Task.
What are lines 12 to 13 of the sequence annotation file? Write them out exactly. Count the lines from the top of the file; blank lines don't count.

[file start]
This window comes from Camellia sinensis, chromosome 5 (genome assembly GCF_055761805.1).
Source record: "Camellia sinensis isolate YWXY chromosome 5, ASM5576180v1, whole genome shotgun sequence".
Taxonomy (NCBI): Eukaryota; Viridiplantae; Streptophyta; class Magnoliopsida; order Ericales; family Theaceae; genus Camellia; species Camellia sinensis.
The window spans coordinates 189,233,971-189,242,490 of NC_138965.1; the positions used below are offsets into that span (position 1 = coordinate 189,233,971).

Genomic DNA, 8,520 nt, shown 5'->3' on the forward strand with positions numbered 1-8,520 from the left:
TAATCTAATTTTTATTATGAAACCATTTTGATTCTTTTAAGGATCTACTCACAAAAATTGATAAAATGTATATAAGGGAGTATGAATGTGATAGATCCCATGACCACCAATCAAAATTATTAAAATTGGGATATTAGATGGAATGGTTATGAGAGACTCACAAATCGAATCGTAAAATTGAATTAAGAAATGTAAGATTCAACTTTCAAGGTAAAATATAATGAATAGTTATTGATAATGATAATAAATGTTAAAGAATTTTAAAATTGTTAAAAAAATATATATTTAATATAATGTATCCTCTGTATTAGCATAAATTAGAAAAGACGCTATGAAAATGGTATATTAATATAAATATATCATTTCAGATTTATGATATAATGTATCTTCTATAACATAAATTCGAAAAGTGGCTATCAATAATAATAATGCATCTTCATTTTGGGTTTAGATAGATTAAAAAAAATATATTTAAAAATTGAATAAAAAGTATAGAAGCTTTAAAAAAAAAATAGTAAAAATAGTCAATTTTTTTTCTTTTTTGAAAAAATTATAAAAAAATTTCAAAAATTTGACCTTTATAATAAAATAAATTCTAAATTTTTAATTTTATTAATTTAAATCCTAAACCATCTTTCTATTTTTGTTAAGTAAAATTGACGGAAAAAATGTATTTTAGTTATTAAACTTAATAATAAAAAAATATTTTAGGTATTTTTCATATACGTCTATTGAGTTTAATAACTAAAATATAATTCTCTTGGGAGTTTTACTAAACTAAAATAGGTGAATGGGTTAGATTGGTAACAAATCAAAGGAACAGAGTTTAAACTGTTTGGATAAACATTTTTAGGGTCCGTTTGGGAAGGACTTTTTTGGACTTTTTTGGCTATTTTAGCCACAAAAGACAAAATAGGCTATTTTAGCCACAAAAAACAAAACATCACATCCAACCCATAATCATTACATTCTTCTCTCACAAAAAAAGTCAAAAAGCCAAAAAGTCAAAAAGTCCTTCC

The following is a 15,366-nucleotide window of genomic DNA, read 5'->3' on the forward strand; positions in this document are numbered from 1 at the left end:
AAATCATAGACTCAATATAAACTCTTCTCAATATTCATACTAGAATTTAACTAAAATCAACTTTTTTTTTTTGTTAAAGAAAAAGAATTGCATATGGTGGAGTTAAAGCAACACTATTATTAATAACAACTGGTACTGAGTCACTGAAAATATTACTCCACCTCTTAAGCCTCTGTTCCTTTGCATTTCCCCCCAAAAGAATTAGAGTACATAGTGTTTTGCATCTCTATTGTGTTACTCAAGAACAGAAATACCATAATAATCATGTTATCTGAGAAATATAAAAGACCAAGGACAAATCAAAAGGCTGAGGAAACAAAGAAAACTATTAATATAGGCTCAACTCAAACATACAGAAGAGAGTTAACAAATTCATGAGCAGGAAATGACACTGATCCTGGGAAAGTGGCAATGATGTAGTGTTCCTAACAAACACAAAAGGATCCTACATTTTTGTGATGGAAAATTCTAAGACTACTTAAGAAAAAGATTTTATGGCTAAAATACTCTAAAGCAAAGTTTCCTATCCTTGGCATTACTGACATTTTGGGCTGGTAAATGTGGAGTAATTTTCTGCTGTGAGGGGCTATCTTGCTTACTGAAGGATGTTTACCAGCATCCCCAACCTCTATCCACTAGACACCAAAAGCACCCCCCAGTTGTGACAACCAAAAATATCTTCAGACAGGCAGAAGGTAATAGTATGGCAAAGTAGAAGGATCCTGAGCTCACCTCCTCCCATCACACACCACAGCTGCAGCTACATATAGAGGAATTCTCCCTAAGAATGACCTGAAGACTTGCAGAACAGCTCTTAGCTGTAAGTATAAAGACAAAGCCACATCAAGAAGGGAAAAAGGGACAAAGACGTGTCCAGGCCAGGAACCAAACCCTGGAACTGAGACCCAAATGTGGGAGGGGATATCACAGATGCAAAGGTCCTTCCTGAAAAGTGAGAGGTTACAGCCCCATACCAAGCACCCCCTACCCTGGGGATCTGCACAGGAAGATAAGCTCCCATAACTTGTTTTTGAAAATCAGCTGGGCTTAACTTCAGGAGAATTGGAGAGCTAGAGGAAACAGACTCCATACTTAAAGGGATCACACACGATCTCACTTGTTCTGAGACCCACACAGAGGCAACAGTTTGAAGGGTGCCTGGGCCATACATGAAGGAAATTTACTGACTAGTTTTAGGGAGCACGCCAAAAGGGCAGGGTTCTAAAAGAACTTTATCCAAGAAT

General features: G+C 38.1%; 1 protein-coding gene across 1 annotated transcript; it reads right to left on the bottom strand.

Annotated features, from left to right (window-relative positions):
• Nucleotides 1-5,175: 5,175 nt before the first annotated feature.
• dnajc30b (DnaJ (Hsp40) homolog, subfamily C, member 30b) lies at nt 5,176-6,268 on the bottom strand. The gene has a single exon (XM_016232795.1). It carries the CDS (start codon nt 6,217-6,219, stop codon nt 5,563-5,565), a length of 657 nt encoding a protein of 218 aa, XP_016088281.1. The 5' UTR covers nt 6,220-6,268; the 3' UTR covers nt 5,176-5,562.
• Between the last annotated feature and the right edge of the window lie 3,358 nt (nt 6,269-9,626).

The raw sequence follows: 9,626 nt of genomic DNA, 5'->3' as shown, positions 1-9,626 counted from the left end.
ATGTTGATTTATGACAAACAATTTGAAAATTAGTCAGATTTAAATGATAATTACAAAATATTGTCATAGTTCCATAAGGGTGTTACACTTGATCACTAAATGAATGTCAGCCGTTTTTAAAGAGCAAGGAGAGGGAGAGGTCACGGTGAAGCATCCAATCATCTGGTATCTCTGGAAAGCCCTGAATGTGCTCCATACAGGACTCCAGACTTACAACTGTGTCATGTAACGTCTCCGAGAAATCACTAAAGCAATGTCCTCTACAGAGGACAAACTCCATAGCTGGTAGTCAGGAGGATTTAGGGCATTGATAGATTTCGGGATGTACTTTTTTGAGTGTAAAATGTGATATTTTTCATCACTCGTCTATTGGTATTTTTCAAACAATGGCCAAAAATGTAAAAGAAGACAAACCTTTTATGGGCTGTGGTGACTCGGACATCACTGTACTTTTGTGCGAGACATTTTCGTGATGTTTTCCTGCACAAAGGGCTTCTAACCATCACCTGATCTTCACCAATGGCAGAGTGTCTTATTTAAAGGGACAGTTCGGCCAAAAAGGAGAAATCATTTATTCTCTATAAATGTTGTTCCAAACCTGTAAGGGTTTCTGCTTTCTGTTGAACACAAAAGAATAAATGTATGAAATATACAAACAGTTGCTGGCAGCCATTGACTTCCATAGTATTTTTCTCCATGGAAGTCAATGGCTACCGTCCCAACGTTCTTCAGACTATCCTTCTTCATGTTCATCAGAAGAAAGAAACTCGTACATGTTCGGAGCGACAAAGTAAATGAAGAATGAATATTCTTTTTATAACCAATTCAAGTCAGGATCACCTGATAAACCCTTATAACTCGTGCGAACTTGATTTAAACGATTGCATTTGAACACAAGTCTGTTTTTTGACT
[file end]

• dnajc30b (DnaJ (Hsp40) homolog, subfamily C, member 30b) lies at nt 5,176-6,268 on the bottom strand. The gene has a single exon (XM_016232795.1). It carries the CDS (start codon nt 6,217-6,219, stop codon nt 5,563-5,565), a length of 657 nt encoding a protein of 218 aa, XP_016088281.1. The 5' UTR covers nt 6,220-6,268; the 3' UTR covers nt 5,176-5,562.
• Between the last annotated feature and the right edge of the window lie 3,358 nt (nt 6,269-9,626).